Practical Wireless Security - Part 1
“It’s wireless! How hard could it be to not install wires?” - Pointy Haired Boss, Dilbert
The most coveted words for travelers these days are ‘Free Wi-Fi’. We book ourselves into hotels that offer free Wi-Fi. We pay obscene amounts for average tasting coffee, just to access the free Wi-Fi. Although we use it extensively, we have our own set of questions around it:
- Is it secure?
- Can I do my online transactions through it?
- Can I connect to my company VPN?
- What should I do to ensure that the Wi-Fi connection is really secure?
As usual, PracticalInfoSec tries to answer this question in a practical and simple way. This may not be a complete list, but at least it will give you a start.
- Choose your friends wisely - Choose the right Wi-Fi
The first and the most important step in ensuring a secure wireless connection is choosing the right connection. We have all been to places where there is a pay-through-your-nose wireless connection available and, just for fun, tried to see what other networks are available. Mostly, there is at least one free network that we see. It is either some weird number like ‘mn0977ewm21’ or a name like ‘John’, etc. We would have tried to connect to it as well. This is the time to step back and think. Why would there be such a network? We all know there is no free lunch. There are a few reasons for it.
One, there could be a Good Samaritan who thinks that since you have already paid too much for the coffee and should not have to pay for network as well. He or she willingly sets up an access point close to the place and pays for everyone’s wireless connections.
Two, someone has been sharing a 3G connection (or playing multiplayer games) by setting up an ad-hoc wireless network and kept the connection open without bothering about who else can access it.
Three, there is a malicious person who wants to get as much data as possible and see if he can capture anything interesting. He or she sets up a bait for all freeloaders.
Which do you think is the most likely scenario?
The first and most important point in secure wireless surfing: Choose your network wisely. Connect only to networks where you know its origin
- Choose who will direct you - Choose your DNS
Before I get into the details of this, a bit of technology. What is a DNS?
To understand this, we need to know a little more of how your computer communicates with other computers. For any computer to connect to a network, it requires a unique address. This is called the IP address of the computer and is typically a set of 4 numbers from 1 to 255 separated by dots (to see the IP address of your computer now, go to www.whatismyip.org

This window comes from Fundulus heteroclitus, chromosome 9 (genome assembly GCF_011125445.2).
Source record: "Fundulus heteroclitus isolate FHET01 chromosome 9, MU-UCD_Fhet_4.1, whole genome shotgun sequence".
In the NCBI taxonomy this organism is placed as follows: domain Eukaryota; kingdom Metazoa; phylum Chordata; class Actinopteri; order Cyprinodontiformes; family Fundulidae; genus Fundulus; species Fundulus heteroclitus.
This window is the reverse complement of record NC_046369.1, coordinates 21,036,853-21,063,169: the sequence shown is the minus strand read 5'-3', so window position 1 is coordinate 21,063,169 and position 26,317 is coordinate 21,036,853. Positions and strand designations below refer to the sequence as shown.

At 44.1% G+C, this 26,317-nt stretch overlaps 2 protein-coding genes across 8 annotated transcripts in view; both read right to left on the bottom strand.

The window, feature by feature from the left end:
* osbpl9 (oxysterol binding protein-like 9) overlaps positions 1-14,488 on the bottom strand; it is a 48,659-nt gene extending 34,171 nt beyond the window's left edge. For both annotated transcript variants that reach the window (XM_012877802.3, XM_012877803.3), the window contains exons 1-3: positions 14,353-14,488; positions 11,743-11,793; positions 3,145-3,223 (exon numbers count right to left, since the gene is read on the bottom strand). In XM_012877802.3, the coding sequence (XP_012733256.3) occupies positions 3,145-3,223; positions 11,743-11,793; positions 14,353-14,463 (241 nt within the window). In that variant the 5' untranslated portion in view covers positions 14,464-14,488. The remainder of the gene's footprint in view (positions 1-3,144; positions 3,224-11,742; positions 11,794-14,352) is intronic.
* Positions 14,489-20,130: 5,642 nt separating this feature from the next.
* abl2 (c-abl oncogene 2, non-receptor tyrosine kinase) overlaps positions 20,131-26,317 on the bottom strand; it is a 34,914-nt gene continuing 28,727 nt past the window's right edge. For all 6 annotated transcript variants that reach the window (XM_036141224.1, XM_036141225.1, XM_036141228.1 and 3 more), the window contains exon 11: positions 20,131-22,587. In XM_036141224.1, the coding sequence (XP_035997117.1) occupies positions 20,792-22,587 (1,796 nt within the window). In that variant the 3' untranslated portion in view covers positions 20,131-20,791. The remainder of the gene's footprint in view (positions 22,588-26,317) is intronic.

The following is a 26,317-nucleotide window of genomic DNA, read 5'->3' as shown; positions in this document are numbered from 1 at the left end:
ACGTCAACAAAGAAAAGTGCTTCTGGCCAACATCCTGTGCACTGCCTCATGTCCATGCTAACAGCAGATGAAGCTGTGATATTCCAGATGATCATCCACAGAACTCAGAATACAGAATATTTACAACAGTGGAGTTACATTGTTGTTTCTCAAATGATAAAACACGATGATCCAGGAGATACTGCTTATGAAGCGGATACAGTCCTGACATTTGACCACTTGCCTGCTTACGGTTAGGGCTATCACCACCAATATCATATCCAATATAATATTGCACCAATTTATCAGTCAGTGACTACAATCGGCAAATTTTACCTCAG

.). This IP address identifies your computer in the big mesh of wires and wirelesses connecting the world. The website that you want to visit, is hosted on a computer somewhere in this mesh. It too has an IP address.
To communicate with it, you need to know the IP address of the computer where your website is. Do a simple exercise. Open your browser and type 18.104.22.168 and press enter/return. Which site did you reach? You must have guessed by now that it is easier to remember the name of the website than to remember some random number. This is where DNS comes into the picture. DNS stands for ‘Domain Name Service’, or ‘Domain Name System (I really do not know which one). DNS does the tough job of translating the fancy names that you remember, like Google, to an IP address. It is thanks to DNS that you never have to remember any IP addresses. All you need to remember is the cool domain name or web address.
When you open your browser and type the domain name, your computer will first ask its DNS server for the IP address of the domain. How does your computer know where the DNS server is? This is where the Wi-Fi device (access point) that you are connected to comes into picture. The Wi-Fi device already knows the IP address of the DNS server. It merely forwards your request there. So where is the problem?
Some Wi-Fi access points have not been setup securely. They are already compromised and some of them point to DNS servers that do not maintain the correct mapping. These are typically called ‘rogue’ DNS servers. It might so happen that if you type the name of a particular website, they will redirect you to some other website (as the DNS entries do not match) or worse, they will pose to be the website you typed and glean critical information from you such as usernames and passwords.
The good news is that you do not need to depend on your Wi-FI device to tell you the address of your DNS. You can tell your computer the address of a secure DNS that you know and ask it to go there every time. Whatever computer you are using, go to the network options and the place where you can change the IP address of your computer. Chances are that it would be set to ‘Obtain IP address automatically’. Here you will be able to set your DNS server as well. Again, typically it would have been set to acquire the DNS server name from your access point. Click on the option where you can set the DNS server manually. Enter the IP address of well known, secure DNS servers such as Google’s, DNS servers (https://developers.google.com/speed/public-dns/
) or the servers offered by OpenDNS (http://www.opendns.com
You are good to go. One more point in your checklist ticked in the journey towards a secure wireless Internet experience.
Keep watching this space for the next update of Practical Wireless Security.